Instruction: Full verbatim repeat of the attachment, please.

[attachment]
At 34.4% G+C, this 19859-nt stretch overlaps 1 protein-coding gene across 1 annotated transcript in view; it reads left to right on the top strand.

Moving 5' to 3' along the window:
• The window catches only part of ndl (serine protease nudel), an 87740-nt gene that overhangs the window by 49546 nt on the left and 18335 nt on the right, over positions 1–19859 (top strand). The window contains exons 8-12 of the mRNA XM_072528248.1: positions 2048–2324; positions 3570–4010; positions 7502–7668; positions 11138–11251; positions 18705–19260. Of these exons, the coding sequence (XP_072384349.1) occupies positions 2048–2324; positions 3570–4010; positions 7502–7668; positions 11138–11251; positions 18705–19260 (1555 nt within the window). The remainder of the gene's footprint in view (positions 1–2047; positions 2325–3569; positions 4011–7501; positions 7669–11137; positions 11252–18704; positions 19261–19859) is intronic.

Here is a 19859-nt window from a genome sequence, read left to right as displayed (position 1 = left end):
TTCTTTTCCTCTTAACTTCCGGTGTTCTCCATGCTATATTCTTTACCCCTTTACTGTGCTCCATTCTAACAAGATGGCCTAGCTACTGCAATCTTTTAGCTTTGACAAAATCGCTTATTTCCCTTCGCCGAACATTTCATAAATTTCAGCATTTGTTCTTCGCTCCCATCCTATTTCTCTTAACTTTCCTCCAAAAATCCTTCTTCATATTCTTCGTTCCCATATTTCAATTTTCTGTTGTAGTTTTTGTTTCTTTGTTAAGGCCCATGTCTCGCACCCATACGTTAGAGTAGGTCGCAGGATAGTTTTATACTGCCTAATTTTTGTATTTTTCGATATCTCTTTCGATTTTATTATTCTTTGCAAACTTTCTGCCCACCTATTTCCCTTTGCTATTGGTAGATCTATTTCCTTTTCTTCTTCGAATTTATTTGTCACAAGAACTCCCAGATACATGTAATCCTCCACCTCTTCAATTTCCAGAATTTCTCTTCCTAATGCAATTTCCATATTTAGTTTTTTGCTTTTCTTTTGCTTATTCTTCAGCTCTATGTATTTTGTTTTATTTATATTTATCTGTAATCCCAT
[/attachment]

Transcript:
At 34.4% G+C, this 19859-nt stretch overlaps 1 protein-coding gene across 1 annotated transcript in view; it reads left to right on the top strand.

Moving 5' to 3' along the window:
• The window catches only part of ndl (serine protease nudel), an 87740-nt gene that overhangs the window by 49546 nt on the left and 18335 nt on the right, over positions 1–19859 (top strand). The window contains exons 8-12 of the mRNA XM_072528248.1: positions 2048–2324; positions 3570–4010; positions 7502–7668; positions 11138–11251; positions 18705–19260. Of these exons, the coding sequence (XP_072384349.1) occupies positions 2048–2324; positions 3570–4010; positions 7502–7668; positions 11138–11251; positions 18705–19260 (1555 nt within the window). The remainder of the gene's footprint in view (positions 1–2047; positions 2325–3569; positions 4011–7501; positions 7669–11137; positions 11252–18704; positions 19261–19859) is intronic.

Here is a 19859-nt window from a genome sequence, read left to right as displayed (position 1 = left end):
TTCTTTTCCTCTTAACTTCCGGTGTTCTCCATGCTATATTCTTTACCCCTTTACTGTGCTCCATTCTAACAAGATGGCCTAGCTACTGCAATCTTTTAGCTTTGACAAAATCGCTTATTTCCCTTCGCCGAACATTTCATAAATTTCAGCATTTGTTCTTCGCTCCCATCCTATTTCTCTTAACTTTCCTCCAAAAATCCTTCTTCATATTCTTCGTTCCCATATTTCAATTTTCTGTTGTAGTTTTTGTTTCTTTGTTAAGGCCCATGTCTCGCACCCATACGTTAGAGTAGGTCGCAGGATAGTTTTATACTGCCTAATTTTTGTATTTTTCGATATCTCTTTCGATTTTATTATTCTTTGCAAACTTTCTGCCCACCTATTTCCCTTTGCTATTGGTAGATCTATTTCCTTTTCTTCTTCGAATTTATTTGTCACAAGAACTCCCAGATACATGTAATCCTCCACCTCTTCAATTTCCAGAATTTCTCTTCCTAATGCAATTTCCATATTTAGTTTTTTGCTTTTCTTTTGCTTATTCTTCAGCTCTATGTATTTTGTTTTATTTATATTTATCTGTAATCCCAT